Abby Harms was laid off from their job at a Denver board-games store the same day that the city went into lockdown. Within days of filling out a petition for laid-off service workers, Harms (who identifies as nonbinary) got an unexpected call from the local chapter of the Democratic Socialists of America. Did they need food or help getting groceries? Assistance filing for unemployment? Did Harms want to participate in a rent-cancellation campaign? To the last proposal, Harms eagerly agreed, and soon they were a dues-paying member of the DSA.
“I felt like I was doing something productive out of this whole nightmare,” the 32-year-old Harms, who says their politics have always been far-left, told me. “I had a purpose and something to fight for.”
Membership in DSA chapters around the country has surged in the past eight weeks. An estimated 10,000 people have joined since March, bringing the group’s total membership to roughly 66,000, according to internal figures. Enrollment fluctuates month to month, but the DSA hasn’t seen numbers like this since the election of Representative Alexandria Ocasio-Cortez in 2018, a spokesperson said.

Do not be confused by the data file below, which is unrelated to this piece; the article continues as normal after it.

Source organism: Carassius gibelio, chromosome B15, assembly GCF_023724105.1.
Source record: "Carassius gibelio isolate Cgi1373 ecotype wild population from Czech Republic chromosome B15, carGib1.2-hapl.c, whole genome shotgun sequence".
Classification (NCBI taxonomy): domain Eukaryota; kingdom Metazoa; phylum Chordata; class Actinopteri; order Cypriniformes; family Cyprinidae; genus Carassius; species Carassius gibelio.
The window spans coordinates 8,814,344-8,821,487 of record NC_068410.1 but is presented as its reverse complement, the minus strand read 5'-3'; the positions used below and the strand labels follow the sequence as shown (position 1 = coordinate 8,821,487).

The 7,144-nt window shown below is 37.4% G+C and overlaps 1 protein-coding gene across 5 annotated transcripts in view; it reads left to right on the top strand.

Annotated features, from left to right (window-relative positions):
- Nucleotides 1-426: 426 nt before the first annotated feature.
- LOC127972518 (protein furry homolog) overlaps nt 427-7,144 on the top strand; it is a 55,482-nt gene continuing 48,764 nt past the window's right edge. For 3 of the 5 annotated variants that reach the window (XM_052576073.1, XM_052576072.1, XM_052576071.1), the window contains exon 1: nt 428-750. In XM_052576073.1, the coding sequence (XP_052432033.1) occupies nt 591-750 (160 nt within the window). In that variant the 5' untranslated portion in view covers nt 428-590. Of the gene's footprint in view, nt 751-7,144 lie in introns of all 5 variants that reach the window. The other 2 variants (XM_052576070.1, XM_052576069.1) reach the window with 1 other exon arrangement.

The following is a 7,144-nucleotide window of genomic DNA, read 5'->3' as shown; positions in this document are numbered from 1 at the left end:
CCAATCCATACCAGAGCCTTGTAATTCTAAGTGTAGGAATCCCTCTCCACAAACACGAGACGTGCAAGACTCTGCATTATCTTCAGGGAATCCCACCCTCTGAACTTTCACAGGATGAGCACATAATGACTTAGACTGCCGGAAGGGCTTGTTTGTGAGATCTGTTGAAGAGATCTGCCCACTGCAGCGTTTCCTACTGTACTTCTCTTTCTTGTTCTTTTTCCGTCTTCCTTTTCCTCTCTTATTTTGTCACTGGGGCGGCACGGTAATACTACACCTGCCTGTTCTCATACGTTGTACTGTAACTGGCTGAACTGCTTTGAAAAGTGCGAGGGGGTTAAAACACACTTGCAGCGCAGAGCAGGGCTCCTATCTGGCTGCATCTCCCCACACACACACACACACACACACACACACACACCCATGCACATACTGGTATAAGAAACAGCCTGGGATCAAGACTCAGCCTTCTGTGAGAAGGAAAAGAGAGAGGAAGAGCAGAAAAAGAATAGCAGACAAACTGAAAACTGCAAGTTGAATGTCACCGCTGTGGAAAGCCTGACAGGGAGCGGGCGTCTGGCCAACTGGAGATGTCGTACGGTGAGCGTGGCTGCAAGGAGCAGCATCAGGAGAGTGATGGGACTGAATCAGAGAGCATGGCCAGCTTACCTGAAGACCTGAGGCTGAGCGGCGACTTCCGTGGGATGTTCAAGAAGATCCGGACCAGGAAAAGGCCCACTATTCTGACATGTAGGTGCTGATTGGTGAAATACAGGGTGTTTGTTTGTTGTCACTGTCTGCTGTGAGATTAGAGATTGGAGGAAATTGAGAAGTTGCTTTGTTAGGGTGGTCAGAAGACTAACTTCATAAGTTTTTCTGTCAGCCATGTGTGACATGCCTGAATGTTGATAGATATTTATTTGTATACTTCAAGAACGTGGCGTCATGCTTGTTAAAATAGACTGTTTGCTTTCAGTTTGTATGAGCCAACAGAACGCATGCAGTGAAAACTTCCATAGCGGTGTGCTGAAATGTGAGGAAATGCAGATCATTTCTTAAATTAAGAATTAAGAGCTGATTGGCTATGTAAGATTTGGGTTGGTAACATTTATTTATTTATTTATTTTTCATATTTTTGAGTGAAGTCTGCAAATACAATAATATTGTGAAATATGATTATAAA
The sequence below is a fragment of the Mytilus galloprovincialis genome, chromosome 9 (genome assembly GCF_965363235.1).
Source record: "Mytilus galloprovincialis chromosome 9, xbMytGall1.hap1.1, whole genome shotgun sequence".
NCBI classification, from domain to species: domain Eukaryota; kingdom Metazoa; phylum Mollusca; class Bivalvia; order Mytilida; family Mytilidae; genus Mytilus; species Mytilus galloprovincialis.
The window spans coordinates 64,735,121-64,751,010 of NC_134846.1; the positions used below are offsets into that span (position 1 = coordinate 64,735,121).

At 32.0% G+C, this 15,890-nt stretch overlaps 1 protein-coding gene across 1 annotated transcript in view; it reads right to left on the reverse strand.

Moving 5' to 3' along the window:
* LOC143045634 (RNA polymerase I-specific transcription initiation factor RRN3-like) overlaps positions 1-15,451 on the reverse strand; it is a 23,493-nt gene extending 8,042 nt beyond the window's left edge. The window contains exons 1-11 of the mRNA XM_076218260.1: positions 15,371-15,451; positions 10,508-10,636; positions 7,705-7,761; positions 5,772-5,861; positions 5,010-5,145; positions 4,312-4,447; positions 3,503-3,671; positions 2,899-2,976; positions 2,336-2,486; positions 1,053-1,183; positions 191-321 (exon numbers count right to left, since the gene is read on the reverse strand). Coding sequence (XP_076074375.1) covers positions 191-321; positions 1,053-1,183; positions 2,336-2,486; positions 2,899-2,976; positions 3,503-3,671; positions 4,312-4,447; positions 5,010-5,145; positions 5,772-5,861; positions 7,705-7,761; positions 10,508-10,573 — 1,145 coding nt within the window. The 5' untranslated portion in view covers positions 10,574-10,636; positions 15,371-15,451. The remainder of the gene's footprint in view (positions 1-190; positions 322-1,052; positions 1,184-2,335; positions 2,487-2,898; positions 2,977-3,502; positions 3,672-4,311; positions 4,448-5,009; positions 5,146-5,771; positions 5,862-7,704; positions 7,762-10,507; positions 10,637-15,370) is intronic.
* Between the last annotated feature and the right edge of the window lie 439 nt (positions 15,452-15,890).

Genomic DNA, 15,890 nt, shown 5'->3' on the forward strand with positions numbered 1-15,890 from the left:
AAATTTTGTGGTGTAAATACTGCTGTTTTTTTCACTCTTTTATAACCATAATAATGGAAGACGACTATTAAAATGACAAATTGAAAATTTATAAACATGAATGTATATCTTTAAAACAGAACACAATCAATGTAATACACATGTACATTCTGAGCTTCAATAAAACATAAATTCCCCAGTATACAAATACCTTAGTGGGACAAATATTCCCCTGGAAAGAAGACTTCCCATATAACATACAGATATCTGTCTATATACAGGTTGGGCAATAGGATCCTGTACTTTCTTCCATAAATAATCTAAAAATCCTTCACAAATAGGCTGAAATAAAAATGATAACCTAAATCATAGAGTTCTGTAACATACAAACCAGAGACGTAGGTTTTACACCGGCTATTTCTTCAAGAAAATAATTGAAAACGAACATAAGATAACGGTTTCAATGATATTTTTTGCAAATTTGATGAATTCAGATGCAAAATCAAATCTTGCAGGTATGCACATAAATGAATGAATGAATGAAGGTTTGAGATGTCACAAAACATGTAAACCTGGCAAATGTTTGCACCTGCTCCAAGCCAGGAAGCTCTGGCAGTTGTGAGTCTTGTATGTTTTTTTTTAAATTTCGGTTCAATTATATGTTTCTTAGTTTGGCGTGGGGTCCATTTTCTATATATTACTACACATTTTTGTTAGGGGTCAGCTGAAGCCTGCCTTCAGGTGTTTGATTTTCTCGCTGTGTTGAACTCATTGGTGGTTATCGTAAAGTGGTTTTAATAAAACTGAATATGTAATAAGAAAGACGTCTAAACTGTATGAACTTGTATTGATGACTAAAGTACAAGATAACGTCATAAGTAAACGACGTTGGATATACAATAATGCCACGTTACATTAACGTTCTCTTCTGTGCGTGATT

Leaders of the DSA attribute some of this recent growth to Senator Bernie Sanders suspending his presidential campaign in early April, which sent his supporters seeking another outlet for their organizing energies. But current economic and public-health conditions have sparked anger nationwide—and the present moment seems especially ripe for socialist outrage. Millions of Americans like Harms have been fired or furloughed. Fast-food workers and grocery-store checkers are risking their lives for minimum wage, while white-collar employees are attending Zoom meetings from the safety of their homes. And governors are flouting federal guidelines in allowing businesses to reopen, risking the “needless suffering and death” of their residents, as National Institute of Allergy and Infectious Diseases Director Anthony Fauci put it.